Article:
Opinion

How the US and China can avoid conflict

If China and America are to maintain cooperation, both need to manage China’s rise effectively. The oil arena is an important place to start.

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From Washington to Bejing to Paris, leaders are asking a defining question of our times: Are China and the United States more likely to cooperate or to become serious rivals?

A lot hangs in the balance – including the ability to deal with global financial crises; America’s massive debt; global energy security; climate change; nuclear proliferation and rogue countries, such as North Korea.

Relations depend largely on how Washington and Beijing read and manage China’s rising status and oil interests.

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China has revived itself as an economic powerhouse and a world power. The CIA’s World Factbook forecasts that by the middle of this century China’s economy will surpass that of the US in size, though China’s per capita income will remain lower. Of course, as China continues to grow it will compete with the US on multiple levels, including strategic control of oil in the Middle East.

Deng Xiaoping, the famous political leader, launched China’s Open Door policy in 1978 to open China to the world, partly in order to catch up with Western economies.

But China’s economic success has also dramatically increased its oil demand. If current trends continue, China will rely on the Persian Gulf for one-third or more of its oil by 2025. This realization has pushed China to refashion its approach toward that region.

Over the past 25 years, China has significantly expanded its political relations, economic trade, and arms transfers to countries in the Middle East, and especially to Saudi Arabia and Iran. But, to America’s chagrin, that means China’s oil and gas interests in Iran have made it reluctant to take a serious stand against Iran’s nuclear aspirations.

Also, in the past, China had no military capability in or near the Gulf. Now, it aims to project naval power well beyond its coast, not just to the shipping lanes of the Pacific but also to the Middle East. Beijing calls this new approach: “far sea defense.”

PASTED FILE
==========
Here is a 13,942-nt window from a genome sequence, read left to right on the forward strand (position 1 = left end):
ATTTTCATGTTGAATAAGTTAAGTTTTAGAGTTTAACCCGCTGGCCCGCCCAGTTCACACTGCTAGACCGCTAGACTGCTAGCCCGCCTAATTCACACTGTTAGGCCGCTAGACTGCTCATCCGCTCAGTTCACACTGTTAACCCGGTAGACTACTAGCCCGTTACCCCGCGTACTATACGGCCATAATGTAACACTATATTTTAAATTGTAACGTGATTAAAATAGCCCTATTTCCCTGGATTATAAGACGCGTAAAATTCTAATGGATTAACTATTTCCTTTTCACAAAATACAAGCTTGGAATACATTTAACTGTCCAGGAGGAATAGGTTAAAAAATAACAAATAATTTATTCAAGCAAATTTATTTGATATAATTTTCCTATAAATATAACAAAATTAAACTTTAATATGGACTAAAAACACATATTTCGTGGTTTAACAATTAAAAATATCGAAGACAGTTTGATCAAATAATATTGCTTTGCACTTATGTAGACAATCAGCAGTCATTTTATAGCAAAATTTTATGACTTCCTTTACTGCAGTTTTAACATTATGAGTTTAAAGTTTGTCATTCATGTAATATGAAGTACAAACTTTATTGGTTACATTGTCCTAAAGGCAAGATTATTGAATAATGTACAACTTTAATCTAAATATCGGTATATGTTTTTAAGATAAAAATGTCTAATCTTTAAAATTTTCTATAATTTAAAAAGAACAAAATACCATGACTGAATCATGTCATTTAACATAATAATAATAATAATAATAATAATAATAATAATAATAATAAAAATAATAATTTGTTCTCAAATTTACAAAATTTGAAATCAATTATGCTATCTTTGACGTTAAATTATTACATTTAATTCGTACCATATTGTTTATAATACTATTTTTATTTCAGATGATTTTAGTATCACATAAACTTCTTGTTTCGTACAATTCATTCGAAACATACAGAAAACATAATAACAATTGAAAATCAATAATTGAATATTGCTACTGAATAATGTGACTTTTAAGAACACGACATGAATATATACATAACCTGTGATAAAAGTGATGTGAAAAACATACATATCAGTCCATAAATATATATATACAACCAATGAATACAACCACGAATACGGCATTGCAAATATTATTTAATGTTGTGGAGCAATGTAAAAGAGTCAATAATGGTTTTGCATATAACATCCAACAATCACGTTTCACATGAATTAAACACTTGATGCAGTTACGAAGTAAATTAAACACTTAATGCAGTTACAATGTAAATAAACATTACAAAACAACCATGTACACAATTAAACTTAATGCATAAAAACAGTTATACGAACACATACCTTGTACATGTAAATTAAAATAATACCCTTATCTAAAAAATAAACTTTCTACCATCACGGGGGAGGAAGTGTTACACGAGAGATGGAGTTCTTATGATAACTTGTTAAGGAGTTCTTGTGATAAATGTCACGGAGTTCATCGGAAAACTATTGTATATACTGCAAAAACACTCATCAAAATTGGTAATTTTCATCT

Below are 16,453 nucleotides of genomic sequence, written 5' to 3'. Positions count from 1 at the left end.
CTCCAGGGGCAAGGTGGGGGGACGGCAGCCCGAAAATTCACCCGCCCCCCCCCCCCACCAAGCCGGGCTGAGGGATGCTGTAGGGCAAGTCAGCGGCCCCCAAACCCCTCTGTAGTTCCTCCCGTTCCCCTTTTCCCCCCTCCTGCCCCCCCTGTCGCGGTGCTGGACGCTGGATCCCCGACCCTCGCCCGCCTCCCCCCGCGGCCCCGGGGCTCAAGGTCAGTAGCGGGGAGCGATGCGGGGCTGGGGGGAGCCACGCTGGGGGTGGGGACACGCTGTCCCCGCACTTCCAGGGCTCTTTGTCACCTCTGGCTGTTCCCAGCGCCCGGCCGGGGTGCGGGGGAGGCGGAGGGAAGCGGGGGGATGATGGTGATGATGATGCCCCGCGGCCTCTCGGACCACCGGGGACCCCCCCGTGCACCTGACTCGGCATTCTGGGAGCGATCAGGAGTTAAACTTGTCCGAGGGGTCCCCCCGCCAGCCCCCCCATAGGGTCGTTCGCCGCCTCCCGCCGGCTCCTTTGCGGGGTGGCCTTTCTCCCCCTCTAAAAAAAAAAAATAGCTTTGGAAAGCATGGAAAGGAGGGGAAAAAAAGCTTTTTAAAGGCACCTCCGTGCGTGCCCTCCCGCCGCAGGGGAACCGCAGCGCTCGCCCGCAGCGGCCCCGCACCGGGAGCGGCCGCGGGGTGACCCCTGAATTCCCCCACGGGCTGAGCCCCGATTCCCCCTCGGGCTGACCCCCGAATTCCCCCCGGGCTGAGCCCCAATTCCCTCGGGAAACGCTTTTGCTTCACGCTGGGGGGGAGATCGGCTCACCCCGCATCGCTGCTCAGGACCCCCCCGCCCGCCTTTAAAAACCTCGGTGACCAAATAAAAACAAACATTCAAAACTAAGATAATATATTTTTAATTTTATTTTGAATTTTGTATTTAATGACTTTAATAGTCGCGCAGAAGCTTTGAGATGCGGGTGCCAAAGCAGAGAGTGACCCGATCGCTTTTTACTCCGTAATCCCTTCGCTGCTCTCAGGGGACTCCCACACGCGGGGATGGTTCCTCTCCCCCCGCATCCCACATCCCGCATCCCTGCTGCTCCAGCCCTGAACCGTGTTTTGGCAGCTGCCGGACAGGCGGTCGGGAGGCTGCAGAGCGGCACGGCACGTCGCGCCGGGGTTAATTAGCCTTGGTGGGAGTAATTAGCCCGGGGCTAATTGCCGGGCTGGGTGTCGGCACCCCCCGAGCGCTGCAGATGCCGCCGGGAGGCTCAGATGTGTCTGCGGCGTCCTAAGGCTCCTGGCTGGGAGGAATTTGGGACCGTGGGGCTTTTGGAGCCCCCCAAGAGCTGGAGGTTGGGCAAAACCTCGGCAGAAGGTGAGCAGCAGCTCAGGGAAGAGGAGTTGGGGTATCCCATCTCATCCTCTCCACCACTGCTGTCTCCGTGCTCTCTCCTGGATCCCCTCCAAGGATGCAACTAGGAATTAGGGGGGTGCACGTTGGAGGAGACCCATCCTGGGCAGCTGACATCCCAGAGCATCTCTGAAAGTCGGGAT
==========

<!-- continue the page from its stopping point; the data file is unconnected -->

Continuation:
China has been building naval forces to serve its new strategy – warships that can project its national power. Over the past few years, it has also built a port at Gwadar, Pakistan, which is largely commercial but may become a strategic foothold near the Gulf. In late March 2010, two Chinese warships docked in the United Arab Emirates – the first time the modern Chinese Navy made a port visit in the Middle East.

China cannot match US military might in the Gulf in the near term. But it has become the newest global player in the region, and as Washington is so used to being the global player, any hint of aggression on the part of China has led some American and Chinese officials and analysts to see a possible future Sino-American clash there.

The real threat is not a military clash, but China’s rise and movements in the region could trigger tensions with the US that could worsen their global relations.

As China becomes more dependent on Gulf oil, it will be more inclined to ensure that Washington does not totally control this oil jugular.

If China and America are to maintain cooperation, both need to manage China’s rise effectively. The oil arena is an important place to start.

While the US is weary of China’s motives, Beijing does not trust the US to protect its oil lifeline. For China, a worst-case scenario would be a conflict over Taiwan. Because the US would likely feel bound to protect little Taiwan, China must consider that Washington could use the oil weapon against it in such a scenario.

So how should relations be managed?

China and the US need to develop better confidence-building measures. They can start by pursuing more joint projects on energy, such as their current project on electric cars. And they need to pursue these projects at higher levels of government.

Washington should also consider bringing China into a Gulf security framework at a high enough level to build Beijing’s confidence but not so high as to give a potentially aggressive China too much leverage. Doing so would not only build confidence but it would create future potential for China to bear part of the burden of Gulf security, even if its support is mainly financial.

For its part, Beijing must show that its behavior in the Gulf and elsewhere is defensive, not offensive. If China were, for instance, to provide greater aid in preventing Iran from going nuclear, it would ease US concerns considerably.

China and the US do not have to become serious rivals over black gold. But they could be if they do not take better measures to build mutual trust.

Steve Yetiv is a professor of political science at Old Dominion University in Norfolk, Va. His latest book is called “Crude Awakenings: Global Oil Security and American Foreign Policy.”

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